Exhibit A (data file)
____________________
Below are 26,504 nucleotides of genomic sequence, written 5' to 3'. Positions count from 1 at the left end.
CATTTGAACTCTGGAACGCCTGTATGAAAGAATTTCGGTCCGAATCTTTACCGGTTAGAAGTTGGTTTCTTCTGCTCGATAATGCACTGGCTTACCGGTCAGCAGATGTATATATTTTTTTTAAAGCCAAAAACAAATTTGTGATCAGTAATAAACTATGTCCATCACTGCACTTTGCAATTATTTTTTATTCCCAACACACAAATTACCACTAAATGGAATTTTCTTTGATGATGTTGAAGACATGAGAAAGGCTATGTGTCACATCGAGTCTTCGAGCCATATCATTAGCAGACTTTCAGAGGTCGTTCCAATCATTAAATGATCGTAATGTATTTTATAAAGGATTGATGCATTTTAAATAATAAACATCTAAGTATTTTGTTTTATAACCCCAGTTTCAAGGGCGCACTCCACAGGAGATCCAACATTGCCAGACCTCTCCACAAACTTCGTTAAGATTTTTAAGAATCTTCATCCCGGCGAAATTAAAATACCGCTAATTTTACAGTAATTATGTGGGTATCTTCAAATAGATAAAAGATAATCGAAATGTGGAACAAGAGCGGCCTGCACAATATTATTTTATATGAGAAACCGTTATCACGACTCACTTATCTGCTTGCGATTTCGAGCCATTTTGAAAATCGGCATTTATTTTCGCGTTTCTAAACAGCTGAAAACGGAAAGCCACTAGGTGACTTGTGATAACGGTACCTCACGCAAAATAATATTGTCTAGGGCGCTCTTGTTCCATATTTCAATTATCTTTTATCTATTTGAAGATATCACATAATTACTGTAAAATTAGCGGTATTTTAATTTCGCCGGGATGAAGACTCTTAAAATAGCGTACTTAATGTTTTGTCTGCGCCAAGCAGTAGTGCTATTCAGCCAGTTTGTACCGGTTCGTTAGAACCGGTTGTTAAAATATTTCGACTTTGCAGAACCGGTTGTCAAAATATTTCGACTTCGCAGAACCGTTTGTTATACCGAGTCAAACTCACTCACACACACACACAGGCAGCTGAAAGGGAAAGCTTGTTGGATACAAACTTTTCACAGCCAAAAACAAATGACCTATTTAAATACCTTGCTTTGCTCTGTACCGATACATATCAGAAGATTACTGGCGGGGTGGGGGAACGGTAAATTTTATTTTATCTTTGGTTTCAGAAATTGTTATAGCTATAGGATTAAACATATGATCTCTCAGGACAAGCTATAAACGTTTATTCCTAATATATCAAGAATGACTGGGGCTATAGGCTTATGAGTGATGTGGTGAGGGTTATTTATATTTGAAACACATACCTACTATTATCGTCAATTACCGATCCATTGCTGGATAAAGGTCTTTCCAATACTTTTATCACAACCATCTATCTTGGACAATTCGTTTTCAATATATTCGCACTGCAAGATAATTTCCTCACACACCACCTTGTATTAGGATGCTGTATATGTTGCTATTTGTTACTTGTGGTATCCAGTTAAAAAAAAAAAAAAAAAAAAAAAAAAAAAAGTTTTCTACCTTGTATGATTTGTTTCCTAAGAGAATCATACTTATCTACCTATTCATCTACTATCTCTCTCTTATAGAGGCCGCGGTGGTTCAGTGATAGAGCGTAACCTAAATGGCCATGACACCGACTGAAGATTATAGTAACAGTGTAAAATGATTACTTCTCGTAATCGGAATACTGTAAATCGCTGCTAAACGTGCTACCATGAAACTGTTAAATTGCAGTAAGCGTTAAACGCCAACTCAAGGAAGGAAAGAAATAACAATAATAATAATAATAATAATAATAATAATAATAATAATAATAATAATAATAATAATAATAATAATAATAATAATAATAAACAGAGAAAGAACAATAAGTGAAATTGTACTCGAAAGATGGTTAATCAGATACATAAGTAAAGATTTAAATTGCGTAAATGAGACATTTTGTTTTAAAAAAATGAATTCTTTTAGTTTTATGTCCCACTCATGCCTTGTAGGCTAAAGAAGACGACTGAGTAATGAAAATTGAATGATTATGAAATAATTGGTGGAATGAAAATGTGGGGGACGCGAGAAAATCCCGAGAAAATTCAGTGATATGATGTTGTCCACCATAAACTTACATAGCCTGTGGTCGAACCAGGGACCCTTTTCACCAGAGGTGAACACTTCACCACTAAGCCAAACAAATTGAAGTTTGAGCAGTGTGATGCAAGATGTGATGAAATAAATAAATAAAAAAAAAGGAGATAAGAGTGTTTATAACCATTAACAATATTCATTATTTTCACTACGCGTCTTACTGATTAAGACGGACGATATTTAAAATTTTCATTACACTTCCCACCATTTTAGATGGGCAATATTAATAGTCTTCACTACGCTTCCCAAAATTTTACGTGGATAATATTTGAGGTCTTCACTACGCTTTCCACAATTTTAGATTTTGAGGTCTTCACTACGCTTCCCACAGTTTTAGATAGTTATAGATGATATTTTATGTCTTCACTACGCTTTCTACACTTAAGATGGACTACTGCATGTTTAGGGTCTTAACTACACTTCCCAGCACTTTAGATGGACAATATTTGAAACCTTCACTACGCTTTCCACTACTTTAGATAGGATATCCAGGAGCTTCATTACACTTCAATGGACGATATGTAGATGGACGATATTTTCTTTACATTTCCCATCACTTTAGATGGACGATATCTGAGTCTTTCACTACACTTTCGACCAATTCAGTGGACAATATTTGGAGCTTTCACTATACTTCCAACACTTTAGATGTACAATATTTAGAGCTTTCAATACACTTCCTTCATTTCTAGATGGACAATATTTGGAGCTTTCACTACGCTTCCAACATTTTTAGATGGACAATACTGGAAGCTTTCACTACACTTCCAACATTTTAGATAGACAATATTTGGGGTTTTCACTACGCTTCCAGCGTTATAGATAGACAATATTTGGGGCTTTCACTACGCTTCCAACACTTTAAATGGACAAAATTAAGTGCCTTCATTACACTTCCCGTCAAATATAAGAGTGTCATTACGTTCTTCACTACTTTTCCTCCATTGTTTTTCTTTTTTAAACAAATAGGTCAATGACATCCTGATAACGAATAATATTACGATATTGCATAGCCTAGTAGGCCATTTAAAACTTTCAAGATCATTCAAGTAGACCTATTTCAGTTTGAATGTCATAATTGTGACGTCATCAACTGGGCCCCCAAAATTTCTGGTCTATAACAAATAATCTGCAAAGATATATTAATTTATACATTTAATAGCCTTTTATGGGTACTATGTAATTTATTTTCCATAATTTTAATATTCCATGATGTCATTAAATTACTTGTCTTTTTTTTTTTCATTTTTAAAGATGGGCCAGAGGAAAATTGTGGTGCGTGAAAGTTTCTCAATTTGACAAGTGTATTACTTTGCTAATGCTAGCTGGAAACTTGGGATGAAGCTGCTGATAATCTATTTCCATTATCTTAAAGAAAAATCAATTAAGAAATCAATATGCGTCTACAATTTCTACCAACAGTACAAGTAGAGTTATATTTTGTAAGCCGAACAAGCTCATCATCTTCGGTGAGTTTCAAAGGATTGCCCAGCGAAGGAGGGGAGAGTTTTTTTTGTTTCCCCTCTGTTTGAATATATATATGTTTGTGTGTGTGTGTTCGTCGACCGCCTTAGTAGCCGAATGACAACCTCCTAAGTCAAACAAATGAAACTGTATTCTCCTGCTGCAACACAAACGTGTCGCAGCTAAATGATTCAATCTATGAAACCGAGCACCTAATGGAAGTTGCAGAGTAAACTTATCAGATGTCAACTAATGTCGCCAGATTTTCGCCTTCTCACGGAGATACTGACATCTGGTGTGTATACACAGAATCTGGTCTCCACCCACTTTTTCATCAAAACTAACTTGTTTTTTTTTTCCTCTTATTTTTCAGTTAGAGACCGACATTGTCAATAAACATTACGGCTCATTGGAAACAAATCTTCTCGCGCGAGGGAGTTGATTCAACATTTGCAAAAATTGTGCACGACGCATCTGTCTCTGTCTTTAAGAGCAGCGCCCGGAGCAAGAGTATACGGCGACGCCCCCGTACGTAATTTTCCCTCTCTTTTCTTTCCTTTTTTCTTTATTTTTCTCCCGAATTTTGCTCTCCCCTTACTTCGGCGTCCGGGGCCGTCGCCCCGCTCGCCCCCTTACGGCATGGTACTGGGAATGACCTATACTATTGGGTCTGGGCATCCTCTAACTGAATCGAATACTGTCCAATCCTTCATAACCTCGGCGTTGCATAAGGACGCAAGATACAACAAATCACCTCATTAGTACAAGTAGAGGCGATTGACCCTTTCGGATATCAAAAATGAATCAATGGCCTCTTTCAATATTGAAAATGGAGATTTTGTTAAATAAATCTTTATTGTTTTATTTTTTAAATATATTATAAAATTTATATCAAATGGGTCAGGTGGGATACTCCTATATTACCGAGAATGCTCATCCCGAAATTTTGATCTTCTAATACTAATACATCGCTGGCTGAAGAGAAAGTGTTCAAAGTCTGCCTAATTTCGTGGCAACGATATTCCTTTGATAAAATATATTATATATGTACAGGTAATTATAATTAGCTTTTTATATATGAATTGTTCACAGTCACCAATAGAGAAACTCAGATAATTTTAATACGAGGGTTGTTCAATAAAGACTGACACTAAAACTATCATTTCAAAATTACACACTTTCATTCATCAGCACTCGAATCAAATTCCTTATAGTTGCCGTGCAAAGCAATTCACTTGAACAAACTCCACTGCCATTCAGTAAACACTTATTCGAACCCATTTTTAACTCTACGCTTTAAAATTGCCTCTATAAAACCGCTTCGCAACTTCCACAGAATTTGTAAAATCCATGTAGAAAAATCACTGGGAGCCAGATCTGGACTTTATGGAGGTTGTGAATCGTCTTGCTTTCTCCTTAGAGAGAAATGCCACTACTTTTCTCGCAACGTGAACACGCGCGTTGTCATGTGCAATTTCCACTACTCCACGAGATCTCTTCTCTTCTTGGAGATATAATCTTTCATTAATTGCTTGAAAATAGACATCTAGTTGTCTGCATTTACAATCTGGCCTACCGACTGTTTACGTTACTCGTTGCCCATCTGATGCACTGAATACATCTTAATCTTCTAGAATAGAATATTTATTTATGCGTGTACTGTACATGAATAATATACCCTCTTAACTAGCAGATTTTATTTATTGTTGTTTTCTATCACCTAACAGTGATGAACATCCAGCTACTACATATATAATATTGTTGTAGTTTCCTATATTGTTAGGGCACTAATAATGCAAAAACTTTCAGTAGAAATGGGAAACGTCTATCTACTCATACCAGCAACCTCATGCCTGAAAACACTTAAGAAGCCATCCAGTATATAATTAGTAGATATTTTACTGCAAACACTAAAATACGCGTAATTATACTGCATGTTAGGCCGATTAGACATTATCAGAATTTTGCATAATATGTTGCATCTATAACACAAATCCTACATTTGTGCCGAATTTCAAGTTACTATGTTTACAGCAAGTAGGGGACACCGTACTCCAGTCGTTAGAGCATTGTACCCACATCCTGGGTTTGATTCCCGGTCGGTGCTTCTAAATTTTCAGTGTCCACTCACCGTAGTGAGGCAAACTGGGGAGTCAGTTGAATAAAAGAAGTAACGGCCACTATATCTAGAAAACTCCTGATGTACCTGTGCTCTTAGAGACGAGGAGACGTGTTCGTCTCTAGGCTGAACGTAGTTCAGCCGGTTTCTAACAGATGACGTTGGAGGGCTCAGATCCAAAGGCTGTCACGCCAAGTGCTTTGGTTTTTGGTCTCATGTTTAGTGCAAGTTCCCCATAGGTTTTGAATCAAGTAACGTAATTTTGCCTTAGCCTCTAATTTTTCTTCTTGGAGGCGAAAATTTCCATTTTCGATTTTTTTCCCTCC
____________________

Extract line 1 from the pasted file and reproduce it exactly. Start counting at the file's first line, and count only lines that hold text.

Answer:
Below are 26,504 nucleotides of genomic sequence, written 5' to 3'. Positions count from 1 at the left end.